Missouri vs. Oklahoma State 2014: NFL Draft watch notes for Cotton Bowl Classic

Kevin Liles-USA TODAY Sports

The Tigers and Cowboys match strength for strength in the Cotton Bowl.

The Cotton Bowl is home to legends. From Keyshawn Johnson and Johnny Manziel more recently to Doak Walker, Dickie Maegle and Bobby Lane in the earlier years of the classic, some of the most talented players in college football have passed through this bowl game.

On Friday, Oklahoma State and Missouri will take the field inside Cowboys Stadium. The stage will be big, and a handful of players will have their last chance to impress NFL scouts in game action.

Between the two defenses, there could be two first-round picks on the field Friday. Quietly, these two teams are deep with prospects ready to play at the next level.

When Missouri has the football

The 2013 Missouri offense has experienced a dramatic turnaround from a rough 2012 season. Senior quarterback James Franklin has been at the forefront of the improved play when he's been on the field. While Franklin's NFL potential is limited, the guys he is throwing to have NFL talent. Marcus Lucas and L'Damian Washington both have a chance to be drafted in May, but sophomore Dorial Green-Beckham is the star of the bunch. He's an early top prospect for the 2015 NFL Draft and should see a healthy dose of Oklahoma State cornerback Justin Gilbert in this game. Both players have great size and better ball skills. Green-Beckham struggled with physical cornerbacks earlier this season, so this matchup is one to watch.

The Cowboys also have a solid run defense due to their experience at linebacker. Caleb Lavey and Shaun Lewis are both seniors worth watching. They have a chance to make plenty of plays because of the space defensive tackle Calvin Barnett occupies in the middle of the defensive line. Justin Britt is the leader of Missouri's offensive line at left tackle, and the entire unit will have one of its toughest tests of the season. Missouri running back Henry Josey is worth watching as well. Earlier this week he hinted that he still hasn't decided whether or not he will go pro. Don't be shocked if he enters the draft a year early.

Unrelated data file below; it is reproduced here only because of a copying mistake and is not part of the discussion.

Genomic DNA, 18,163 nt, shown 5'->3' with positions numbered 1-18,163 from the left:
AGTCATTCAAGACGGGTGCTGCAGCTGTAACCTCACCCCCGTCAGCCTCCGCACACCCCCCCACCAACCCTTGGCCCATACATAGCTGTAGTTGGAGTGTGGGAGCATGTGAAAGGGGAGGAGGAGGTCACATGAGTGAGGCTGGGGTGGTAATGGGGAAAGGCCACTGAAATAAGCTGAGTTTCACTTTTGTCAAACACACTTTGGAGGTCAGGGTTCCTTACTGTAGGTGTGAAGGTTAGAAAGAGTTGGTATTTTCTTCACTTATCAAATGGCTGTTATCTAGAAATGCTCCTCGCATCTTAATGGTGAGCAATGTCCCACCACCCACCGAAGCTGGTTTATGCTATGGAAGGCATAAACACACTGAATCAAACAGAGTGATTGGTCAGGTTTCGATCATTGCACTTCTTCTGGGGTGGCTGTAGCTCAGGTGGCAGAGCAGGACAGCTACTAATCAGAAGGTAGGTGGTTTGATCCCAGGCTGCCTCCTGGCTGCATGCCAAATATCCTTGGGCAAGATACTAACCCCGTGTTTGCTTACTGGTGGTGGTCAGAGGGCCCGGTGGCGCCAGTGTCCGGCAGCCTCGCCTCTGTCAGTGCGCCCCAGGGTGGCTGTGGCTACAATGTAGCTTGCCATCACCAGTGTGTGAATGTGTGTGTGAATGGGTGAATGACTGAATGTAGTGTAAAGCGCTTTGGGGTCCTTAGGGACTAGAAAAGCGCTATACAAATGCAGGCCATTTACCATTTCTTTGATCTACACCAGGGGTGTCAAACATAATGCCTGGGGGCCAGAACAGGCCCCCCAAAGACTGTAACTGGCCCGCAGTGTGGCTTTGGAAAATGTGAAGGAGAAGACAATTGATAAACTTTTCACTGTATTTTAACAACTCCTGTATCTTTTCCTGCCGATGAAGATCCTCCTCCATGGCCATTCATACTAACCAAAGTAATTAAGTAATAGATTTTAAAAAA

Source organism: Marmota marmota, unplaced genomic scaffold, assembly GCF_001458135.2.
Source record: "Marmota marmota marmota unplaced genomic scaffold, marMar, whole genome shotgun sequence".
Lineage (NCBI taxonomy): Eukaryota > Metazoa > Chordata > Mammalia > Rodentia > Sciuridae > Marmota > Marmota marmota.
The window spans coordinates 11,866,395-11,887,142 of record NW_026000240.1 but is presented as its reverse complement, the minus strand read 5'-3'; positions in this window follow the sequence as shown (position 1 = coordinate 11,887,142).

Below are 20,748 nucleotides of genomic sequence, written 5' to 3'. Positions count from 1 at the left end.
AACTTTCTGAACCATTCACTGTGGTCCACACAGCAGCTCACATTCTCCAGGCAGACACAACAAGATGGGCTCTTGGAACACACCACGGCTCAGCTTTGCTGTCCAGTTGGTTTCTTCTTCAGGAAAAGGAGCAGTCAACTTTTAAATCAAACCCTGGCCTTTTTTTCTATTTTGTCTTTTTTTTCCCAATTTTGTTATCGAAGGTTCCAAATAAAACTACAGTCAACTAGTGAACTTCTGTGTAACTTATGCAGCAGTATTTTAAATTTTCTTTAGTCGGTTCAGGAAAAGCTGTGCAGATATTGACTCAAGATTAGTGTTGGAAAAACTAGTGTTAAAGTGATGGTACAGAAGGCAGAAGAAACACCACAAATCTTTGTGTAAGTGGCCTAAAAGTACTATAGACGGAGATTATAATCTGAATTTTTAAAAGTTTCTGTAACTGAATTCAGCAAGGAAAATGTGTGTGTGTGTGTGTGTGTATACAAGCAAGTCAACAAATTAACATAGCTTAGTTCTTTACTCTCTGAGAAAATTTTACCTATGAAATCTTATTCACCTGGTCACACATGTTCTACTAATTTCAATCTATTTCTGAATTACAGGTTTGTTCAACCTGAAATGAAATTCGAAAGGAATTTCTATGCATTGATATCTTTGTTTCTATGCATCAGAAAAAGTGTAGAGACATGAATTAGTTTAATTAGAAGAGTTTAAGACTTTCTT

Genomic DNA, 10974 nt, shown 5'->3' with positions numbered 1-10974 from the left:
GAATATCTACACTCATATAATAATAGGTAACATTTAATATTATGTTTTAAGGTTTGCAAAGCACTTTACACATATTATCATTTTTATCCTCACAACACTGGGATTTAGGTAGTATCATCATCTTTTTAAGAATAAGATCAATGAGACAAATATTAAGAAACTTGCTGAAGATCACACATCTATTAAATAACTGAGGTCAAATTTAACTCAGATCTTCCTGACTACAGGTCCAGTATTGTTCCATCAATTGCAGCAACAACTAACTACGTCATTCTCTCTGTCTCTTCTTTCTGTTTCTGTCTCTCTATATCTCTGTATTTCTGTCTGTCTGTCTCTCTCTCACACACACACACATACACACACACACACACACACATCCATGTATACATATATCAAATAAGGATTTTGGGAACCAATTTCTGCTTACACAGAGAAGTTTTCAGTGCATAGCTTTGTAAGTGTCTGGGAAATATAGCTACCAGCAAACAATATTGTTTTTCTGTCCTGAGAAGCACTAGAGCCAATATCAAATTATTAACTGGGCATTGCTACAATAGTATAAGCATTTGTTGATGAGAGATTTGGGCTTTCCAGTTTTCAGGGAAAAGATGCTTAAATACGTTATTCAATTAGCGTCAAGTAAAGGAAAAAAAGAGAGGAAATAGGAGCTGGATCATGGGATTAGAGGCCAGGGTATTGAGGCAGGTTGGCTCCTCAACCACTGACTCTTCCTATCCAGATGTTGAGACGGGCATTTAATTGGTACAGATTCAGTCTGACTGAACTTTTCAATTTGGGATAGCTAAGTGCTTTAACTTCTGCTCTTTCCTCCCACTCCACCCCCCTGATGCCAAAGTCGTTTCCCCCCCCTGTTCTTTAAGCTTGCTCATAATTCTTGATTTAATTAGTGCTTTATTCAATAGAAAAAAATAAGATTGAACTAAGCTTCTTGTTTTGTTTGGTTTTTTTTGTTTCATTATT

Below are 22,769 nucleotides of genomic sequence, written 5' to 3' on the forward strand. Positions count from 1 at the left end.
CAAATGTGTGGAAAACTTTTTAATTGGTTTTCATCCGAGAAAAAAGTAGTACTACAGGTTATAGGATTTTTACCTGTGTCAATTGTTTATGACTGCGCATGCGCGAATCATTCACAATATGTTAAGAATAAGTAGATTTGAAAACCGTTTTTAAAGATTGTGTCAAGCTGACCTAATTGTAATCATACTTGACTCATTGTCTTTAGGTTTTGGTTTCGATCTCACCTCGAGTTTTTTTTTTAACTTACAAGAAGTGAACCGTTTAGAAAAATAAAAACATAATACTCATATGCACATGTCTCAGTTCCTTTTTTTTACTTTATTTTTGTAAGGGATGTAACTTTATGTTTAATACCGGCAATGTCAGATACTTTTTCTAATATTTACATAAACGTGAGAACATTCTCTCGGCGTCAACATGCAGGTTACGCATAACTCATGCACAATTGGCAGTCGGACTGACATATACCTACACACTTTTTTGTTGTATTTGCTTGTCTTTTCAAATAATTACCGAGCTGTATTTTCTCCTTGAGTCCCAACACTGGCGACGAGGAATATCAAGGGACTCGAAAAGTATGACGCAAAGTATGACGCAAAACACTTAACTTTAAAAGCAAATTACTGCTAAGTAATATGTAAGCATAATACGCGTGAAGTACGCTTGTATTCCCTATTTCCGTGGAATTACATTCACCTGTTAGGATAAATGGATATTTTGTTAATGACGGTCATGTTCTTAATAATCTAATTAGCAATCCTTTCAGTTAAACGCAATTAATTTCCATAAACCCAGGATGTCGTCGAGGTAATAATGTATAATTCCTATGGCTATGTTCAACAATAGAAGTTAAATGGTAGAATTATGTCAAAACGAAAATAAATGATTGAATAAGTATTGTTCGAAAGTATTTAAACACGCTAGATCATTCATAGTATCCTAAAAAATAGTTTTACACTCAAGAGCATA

When Oklahoma State has the football

Since the end of the SEC Championship Game, Missouri defensive end Kony Ealy has been badgered by reporters about his upcoming decision on whether or not to enter the 2014 NFL Draft. He seems to be leaning towards declaring for the draft, and who could blame him? He's come on strong toward the end of the season and has a chance to go high in the first round if he leaves. Ealy isn't the only defensive end on Missouri's roster with NFL potential. Michael Sam was a consensus all-american but has some physical limitations that make him a day two or three pick. Underclassmen Markus Golden and Shane Ray are both exciting young prospects as well. Golden has toyed with the idea of the NFL Draft but will likely be back for his senior season.

As a unit, Missouri has something to prove on defense. After allowing over 500 rushing yards to Auburn a month ago, there's a bit of a chip on the players' shoulders. Oklahoma State's running game runs hot and cold, but junior Desmond Roland has flashed serious potential at times in 2013. The Cowboys get the ball out to their playmakers quickly in the passing game. Senior wide receiver Tracy Moore will have a tough matchup when he finds himself across from Missouri cornerback E.J. Gaines, who has flashed good click and close ability when healthy as a senior.

Question of the night

Will Missouri wide receivers be able to get separation against Oklahoma State's secondary?

All season long, the size Missouri has at wide receiver has been a hot topic. The top three wide receivers all stand 6-feet-5-inches or taller, and their height has provided mismatches throughout the season. Oklahoma State's secondary has some size, though. Not only that, the Cowboys have physical defensive backs who play aggressive. How will that effect guys like Green-Beckham and Washington? Pay attention to that, because NFL teams will be.

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